Morton Feldman & Samuel Beckett – Neither (Hat Hut)

Crass – Christ, The Album (Crassical Collection)

Harold Grosskopf – Synthesist (RVNG Intl)

Bob Dylan – In Concert: Brandeis University
1963 (Sony Legacy)


Top 10 Singles,
Tracks or Downloads

Oneohtrix Point Never, “Replica”

Wye Oak, “Holy Holy”

Baby Dee, “Regifted Light”

Lana Del Ray, “Video Games”

Prurient, “A Meal Can Be Made”

Girls, “The Island Song”

Dum Dum Girls, “He Gets Me High”

Anne Pigalle, “Saint Orgasm”

James Blake, “Case Of You”

Gruff Rhys, “Slashed Wrists This Christmas”


Music Books

Simon Reynolds – Retromania: Pop Cultures Addiction to Its Own Past (Faber & Faber)

Byron Coley – Cest la guerre: Early Writings: 1978-1983(L’Oie de

Lasse Marhaug – Sudden Infant: Noise in My Head: The
Actionistic Music and Art of Joke Lanz (Marhaug Forlag Norway)

Justin Vivian Bond – Tango: My Childhood, Backwards and in
High Heels (Feminist Press)

Logan K. YoungMauricio Kagel: A Semic Life (T[W]E[L]V[E]!)


Music Videos

Cat Reacts to Lulu ‘The View’

Cat Reacts to Lulu ‘The View’

Cat Reacts to Lulu ‘The View’

Cat Reacts to Lulu ‘The View’

Cat Reacts to Lulu ‘The View’



Haters (Sonic Circuits Festival, Silver Spring MD 9/16)

Dean & Britta (13 Most Beautiful: Songs from Andy Warhol’s Screen Test, Washington DC

Just Alap Ensemble (Dream House, New York NY 11/5)

Toro Y Moi (Indie
Grits Festival, Columbia SC 4/16)

Selena Gomez (Maryland State Fair, Timonium MD 8/26)



The Ballad of Genesis and Lady Jaye


The Skin I Live In

Gainsbourg: A Heroic Life

Justin Bieber: Never Say Never (3D)


Best Record Label

The limited-run, cassette-only mail order you tried to
KickStart with that burnout friend from your ol’ college radio show


Best Music-related


In Memoriam: Most
Lamented Death

In threes, in order (most recent, not importance): Hitch,
Conrad Schnitzler, Zoogz Rift


Best New Artist

Any one of the many roving minstrels that were occupying
Wall Street


Worst New Artist

From the Grammys: Skrillex


Dumbest Band Name



Sex Object of the

The stainless steel KISSTM speculum (limited edition, of


Asshole of the Year

Tyler, The Creator (or any editor who gave this knucklehead


Best Hair or Facial

Bradford Cox’s new, impossibly fey Branca coif or SG/SF
Michael Jordan’s (No. 23) ‘stache from those bloomer adverts


2011 Release I Am
Most Anticipating


Coolest Trend or

That Beefheart got a shout-out on the campaign trail, and
Wolf Eyes got the same on The Office.


Most Fucked Up or
Annoying Trend or Whatever

That Beefheart got a shout-out, from Huntsman, on the
campaign trail…and that Wolf Eyes was on The


Favorite story or
review you wrote for BLURT

Salvaging a printable Q&A with Tom Smith from To Live
And Shave In L.A. (in the current print
edition of BLURT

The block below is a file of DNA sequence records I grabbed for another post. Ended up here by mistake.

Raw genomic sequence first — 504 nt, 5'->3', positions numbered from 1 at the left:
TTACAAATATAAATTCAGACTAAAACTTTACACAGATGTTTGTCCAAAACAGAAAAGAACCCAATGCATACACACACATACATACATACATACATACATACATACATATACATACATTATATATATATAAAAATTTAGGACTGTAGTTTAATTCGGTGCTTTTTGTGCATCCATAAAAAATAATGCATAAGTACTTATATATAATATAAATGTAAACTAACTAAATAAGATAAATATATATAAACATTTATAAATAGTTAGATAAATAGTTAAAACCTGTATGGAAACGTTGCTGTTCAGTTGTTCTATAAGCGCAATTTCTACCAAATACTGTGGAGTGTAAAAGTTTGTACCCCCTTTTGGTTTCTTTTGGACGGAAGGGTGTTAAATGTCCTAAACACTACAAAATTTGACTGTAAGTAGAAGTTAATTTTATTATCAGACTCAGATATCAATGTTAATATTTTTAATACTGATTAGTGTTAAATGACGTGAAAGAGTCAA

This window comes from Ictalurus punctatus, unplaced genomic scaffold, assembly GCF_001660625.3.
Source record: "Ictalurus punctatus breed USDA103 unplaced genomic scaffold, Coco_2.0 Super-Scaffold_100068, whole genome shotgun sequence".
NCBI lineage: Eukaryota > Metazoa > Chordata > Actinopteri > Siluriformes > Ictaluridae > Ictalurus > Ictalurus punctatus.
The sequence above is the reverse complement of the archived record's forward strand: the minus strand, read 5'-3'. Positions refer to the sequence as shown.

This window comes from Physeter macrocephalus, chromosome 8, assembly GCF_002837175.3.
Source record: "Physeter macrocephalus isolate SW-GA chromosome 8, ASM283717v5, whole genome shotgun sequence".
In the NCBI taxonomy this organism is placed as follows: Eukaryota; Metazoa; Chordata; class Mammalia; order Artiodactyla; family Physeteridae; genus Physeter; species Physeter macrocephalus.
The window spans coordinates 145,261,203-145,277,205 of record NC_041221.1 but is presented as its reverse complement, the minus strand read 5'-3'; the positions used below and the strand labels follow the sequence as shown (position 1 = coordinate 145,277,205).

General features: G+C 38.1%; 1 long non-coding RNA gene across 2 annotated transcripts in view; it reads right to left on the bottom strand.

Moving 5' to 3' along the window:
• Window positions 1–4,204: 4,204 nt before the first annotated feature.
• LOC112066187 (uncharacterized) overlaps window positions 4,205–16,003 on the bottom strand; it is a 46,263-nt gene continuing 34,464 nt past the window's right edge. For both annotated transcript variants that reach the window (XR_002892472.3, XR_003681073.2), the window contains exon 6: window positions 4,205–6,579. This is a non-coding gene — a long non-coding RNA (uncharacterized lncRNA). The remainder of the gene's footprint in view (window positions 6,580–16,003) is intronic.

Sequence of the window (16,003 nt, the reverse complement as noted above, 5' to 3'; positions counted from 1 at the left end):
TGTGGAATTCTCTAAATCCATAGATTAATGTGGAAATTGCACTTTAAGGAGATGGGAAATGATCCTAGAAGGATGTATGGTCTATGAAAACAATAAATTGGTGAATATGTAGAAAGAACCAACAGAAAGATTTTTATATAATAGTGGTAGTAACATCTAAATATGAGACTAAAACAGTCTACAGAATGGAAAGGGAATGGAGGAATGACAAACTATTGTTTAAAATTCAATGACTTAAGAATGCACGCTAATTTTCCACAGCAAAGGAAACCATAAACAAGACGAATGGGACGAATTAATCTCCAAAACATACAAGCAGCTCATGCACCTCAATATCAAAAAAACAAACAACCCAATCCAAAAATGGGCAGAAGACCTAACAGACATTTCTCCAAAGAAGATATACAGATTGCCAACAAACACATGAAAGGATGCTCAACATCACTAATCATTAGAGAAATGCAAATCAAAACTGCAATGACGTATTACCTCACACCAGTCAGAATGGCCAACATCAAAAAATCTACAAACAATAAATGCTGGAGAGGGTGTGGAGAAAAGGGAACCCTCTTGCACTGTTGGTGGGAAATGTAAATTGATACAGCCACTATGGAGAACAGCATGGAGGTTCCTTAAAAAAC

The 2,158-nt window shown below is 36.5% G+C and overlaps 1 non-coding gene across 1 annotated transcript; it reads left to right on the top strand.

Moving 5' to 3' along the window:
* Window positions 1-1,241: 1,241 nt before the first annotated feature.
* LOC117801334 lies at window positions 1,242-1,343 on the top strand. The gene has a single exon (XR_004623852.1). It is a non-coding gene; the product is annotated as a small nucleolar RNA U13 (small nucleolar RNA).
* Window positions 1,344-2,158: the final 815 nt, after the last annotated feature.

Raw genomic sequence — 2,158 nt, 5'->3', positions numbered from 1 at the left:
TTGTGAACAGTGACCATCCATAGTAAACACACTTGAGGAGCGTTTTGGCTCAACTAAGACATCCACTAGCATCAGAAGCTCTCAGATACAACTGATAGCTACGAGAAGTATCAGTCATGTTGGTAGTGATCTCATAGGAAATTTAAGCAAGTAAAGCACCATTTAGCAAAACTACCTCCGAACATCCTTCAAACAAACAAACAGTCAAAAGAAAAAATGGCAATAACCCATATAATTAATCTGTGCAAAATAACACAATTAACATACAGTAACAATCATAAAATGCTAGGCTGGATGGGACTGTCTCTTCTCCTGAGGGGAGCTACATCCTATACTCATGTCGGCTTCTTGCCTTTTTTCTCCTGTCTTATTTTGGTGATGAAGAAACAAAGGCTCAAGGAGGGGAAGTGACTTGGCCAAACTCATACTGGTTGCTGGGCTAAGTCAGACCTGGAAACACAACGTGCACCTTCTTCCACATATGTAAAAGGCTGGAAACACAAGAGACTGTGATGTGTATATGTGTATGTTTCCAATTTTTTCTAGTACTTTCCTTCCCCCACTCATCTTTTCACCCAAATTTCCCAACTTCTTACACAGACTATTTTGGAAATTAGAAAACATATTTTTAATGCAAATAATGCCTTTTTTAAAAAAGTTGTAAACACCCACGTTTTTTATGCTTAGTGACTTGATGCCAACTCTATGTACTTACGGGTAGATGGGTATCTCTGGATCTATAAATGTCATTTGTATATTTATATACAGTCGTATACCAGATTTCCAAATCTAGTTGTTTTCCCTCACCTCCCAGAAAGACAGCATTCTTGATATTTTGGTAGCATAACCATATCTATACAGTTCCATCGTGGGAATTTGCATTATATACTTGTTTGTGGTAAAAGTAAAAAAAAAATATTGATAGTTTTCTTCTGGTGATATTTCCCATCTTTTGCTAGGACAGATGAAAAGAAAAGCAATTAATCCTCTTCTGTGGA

Top 10 New Releases

The Black Keys “El Camino” (Nonesuch)

Foo Fighters “Wasting Light” (RCA)

Radkey “Irrationally Yours” (self-released)

Arctic Monkeys “Suck It and See” (Domino)

The Joy Formidable “Big Roar” (Atlantic)

Wavves “Life Sux” (Ghost Ramp)

Wild Flag “Wild Flag” (Merge)

Loveless “Indestructible Machine” (Bloodshot)

Death “Spritual. Mental. Physical” (Drag City)

Holly Golightly and the Broke offs “No Help Coming”



Nirvana “Nevermind 20th Anniversary Edition” (Geffen)

Queen “40 Limited Edition Collectors Box Set” (Hollywood)

Jimi Hendrix “Winterland” (Sony Legacy)

The Pixies “Minotaur Box Set” (Artists in Resistance)

Smashing Pumpkins “Gish” (Virgin)

Death “For The Whole World To See” (Drag City)

The Cure “Disintegration” (Rhino Records)


Singles, Tracks or

Black Keys “Little Black Submarines”

Wavves “I Wanna Meet Dave Grohl”

Dawes “A Little Bit of Everything”

Mumford and Sons “The Cave”

Foo Fighters “White Limo”

Cage The Elephant “Staring at the Sun”

Death Cab for Cutie “You Are A Tourist”


Music Books

Bob Mould “See a Little Light” (Little, Brown and Co.)

Chuck Klosterman “Eating The Dinosaur” (Scribner)

Jim DeRogatis “The Velvet Underground” (Voyageur Press)

Keith Richards “Life” (Little, Brown and Co.)

Daniel Durchholz and Gary Graff “Neil Young: Long May You
Run; The Illustrated History”


Best Record Label

Bloodshot Records









Top 10 Albums

The Bangles – Sweetheart of the Sun (Model Music Group)

Joe Henry – Reverie (Anti)

k.d. lang & the Siss Boom Bang – Sing It Loud (Nonesuch)

Sarah Jarosz – Follow Me Down (Sugar Hill)

Amy Lavere – Stranger Me (Archer)

Shelby Lynne – Revelation
Road (Everso)

Imelda May – Mayhem (Decca)

Meshell Ndegeocello – Weather (Naïve)

Willie Nile – The Innocent Ones (River House)

Paul Simon – So Beautiful or So What (Hear Music)









Top 10 Albums

Fay Wolf – Spiders (Fay Wolf/Hermonica Music)
Mesmerizing debut from Connecticut-born,
singer-songwriter. Hard to categorize, impossible to resist.

Garland Jeffreys – The King of In Between  (Luna
First album of new material in 13 years from this eclectic singer-songwriter
and proud New Yorker.

The Records Featuring John Wicks – Rotate (Fuel)

Paul Simon – So Beautiful or So What  (Hear Music)
It’s Paul Simon; need I say more?

The Postelles  (+1
Eagerly awaited debut from NYC “it band.” Produced by Albert Hammond Jr. of The
Strokes – who this band resembles.

Sniff ‘n’ the Tears – Downstream (Chapel Productions)
First disc in a decade by the band who brought us the classic hit “Driver’s
Seat.” An eclectic and impassioned album.

Vanessa Carlton – Rabbits on the Run (Razor & Tie)

Man Raze – Punkfunkrootsrock 
(Rocket Science)

Shawn Amos – Harlem  (Unbreakable Records)

 Christopher Cross –
Doctor Faith  (Eagle Rock)


Favorite story or review
you wrote for BLURT

The Records: “Still Starry Eyed”










Top 10 New Releases
(in reverse order)

10. Falty DL – You Stand Uncertain (Planet Mu)

9. Machinedrum – Rooms (Planet Mu)